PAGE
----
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Health entrepreneurship in Lebanon

Low competition in an emerging market

by Charlie Darwich-Houssami

When it comes to health, Lebanon is one of the leading countries in the Arab world in terms of the quality of healthcare provided and in testing new medical technologies. The country now has the opportunity to lead the way in entrepreneurship via healthcare startups. Executive spoke with entrepreneurs in this field to see what challenges they faced and what obstacles still need to be overcome to find success as a healthcare startup.

According to a 2016 Wamda Capital’s report on health startups, MENA is growing its first generation of health entrepreneurs, which means that the region is witnessing the first business and economic wave of an industry that is likely to expand and unveil a vast range of entrepreneurial opportunities.

Meanwhile, worldwide information technology solutions for healthcare are entering their third wave. As consulting firm McKinsey & Company pointed out in a 2014 paper on the digital future of healthcare, the first two waves of IT brought computation of data and statistics to healthcare institutions in the 1950s and helped with integrating processes among healthcare organizations in the 1970s. Compared with these advancements, the third wave of digitization is seen as having incomparably greater implications, from robotic surgery and remote diagnosis to mobile healthcare via digital apps.

Given the huge social and economic implications of the full digitization of healthcare and wellness, any entrepreneurial ecosystem should be priming itself to nurture startups related to healthcare. This applies in Lebanon as much as anywhere, but local healthcare startups who spoke to Executive report experiencing the same frustrations felt by other startups in the Lebanese ecosystem, such as the difficulty of attracting funding and the lack of local talent.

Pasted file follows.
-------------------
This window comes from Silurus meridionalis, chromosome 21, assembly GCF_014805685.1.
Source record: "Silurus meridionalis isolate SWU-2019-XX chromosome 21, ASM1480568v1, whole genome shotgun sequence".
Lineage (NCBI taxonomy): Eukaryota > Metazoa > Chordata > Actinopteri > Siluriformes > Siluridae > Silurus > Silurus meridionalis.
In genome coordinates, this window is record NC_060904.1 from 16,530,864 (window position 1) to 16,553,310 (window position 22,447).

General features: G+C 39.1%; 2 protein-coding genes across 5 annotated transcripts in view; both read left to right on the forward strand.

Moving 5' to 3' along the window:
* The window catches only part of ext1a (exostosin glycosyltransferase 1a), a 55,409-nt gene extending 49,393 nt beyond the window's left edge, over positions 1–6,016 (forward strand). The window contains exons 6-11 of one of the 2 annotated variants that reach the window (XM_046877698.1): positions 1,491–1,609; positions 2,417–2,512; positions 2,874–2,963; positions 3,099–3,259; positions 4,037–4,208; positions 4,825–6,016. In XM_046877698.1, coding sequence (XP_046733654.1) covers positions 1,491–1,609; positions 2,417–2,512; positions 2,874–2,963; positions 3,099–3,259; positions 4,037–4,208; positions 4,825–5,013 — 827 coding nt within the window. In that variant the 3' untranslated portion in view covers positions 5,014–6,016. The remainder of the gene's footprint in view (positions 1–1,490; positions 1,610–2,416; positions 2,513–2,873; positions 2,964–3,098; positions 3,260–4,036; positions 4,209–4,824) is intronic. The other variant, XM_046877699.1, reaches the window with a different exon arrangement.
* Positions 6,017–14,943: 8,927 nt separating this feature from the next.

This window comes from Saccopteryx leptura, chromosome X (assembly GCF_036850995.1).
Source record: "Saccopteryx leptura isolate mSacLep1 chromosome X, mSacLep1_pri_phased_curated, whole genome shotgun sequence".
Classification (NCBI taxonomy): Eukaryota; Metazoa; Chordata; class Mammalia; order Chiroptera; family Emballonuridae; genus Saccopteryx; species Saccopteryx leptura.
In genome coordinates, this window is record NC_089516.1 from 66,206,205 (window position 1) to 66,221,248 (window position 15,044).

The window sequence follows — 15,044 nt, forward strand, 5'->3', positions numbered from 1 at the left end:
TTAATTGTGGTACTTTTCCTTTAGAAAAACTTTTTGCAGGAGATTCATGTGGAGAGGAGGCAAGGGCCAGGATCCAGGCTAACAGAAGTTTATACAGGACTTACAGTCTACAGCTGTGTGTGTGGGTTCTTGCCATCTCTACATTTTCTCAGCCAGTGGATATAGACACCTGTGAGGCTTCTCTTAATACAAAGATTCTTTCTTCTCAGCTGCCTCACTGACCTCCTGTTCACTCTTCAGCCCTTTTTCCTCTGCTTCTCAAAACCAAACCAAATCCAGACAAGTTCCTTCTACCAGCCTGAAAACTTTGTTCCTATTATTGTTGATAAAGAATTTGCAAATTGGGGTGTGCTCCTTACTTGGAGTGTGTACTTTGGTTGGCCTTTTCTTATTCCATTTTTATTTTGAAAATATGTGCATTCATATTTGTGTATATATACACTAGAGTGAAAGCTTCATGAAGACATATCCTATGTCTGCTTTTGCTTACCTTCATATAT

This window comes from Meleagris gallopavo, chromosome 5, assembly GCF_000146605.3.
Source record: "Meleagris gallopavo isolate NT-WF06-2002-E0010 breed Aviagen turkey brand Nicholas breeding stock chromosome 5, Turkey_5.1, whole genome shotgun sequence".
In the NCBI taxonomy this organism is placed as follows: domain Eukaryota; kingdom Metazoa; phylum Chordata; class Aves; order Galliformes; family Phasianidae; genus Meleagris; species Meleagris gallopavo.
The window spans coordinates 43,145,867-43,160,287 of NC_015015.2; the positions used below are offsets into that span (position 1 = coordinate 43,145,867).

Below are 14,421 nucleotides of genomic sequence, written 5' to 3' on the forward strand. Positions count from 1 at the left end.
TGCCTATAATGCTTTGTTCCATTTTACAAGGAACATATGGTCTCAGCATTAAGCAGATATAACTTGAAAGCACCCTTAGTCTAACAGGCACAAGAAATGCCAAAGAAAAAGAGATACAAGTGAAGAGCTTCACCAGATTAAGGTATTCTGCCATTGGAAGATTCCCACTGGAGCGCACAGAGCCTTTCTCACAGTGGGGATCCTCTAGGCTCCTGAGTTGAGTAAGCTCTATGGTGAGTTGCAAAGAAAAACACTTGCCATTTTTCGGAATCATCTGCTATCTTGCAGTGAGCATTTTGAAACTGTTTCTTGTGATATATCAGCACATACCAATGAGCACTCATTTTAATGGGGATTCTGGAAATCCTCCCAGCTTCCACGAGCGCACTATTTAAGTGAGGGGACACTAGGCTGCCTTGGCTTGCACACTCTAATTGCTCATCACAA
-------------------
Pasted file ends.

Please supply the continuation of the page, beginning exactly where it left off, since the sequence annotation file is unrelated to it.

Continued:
Among local startups, diabetes digital monitor Weglo is still in its first development stage. Spike, a software application that helps and guides diabetes patients with their everyday treatments, and TrakMd, an online platform that helps patients find, book, and review doctors around Lebanon, have already progressed beyond the launch phase and are currently operating in a full commercial form.

While the entrepreneurs that spoke to Executive cite similar difficulties to those encountered by emerging healthcare startups worldwide, they also raised issues unique to the Lebanese market, and opined that the economic situation in Lebanon negatively affects startups due to the dearth of appropriate resources and professionals within the field.

barriers to the big-time

Lack of public reach—becoming recognized and showcasing services to the general public—can be a challenging initial hurdle for startups to conquer. Typically, online outreach has proven to be the most effective method for startup brand advertising. Search Engine Optimization (SEO)—the process of maximizing visitors to a website by ensuring it appears high in the list of search engine results—has reportedly been very effective for some startups, such as Spike, which is now in the process of planning a global app launch. Although SEO has proven effective at increasing a brand’s exposure, others in Lebanon still struggle to make themselves known, which in the long run could affect the profitability and net worth of the organization.

Healthcare startups in Lebanon report facing several obstacles in their early stage development, ranging from the scarcity and high cost of raw materials, and the lack of talent in the Lebanese market, to issues with funding. Given that the healthcare industry requires in-depth research by professionals in an area where the cost of mistakes is high, finding the appropriate staff and tools can be a very difficult challenge. According to Spike founder Ziad Alame, the lack of motivation in the workforce is holding back the healthcare startup industry in Lebanon. “There’s a mentality in Lebanon where people don’t really want to work, they just want to have a job where they go sit behind the desk and wait for the day to end,” Alame says. “[Employees] are selling their time without putting in the effort, which is one of the reasons why we are not seeing startups coming out of Lebanon that are really good.”

Another major issue is that of funding. While this barrier is faced by startups in all sectors, healthcare startups require relatively large amounts of funding in order to succeed. All the entrepreneurs interviewed by Executive agreed that obtaining funds in Lebanon is one of the most difficult tasks, due mainly to the low risk mentality of investors.

Spike reports obtaining an estimated $150,000 from different venture capital (VC) funds such as ZOUK, Kafalat, SeatBoost, and MIT, while Weglo and TrakMD say that the VC road was more difficult for them and instead they had to self-fund their ventures. “I started self-funding, first using my money to pay for people and acquiring parts for prototyping,” says Abed  el-Rahman el-Kaderi, co-founder of Weglo. Both Welgo and TrakMD say that the lack of local CV funding resulted in delays in developing their concepts and presenting their services.

In their 2016 report, Wamda Capital notes that health startups in MENA region often rely on more informal sources of financing—personal funds, family money, friends’ money, and grants—over any other funding sources, especially for early-stage capital.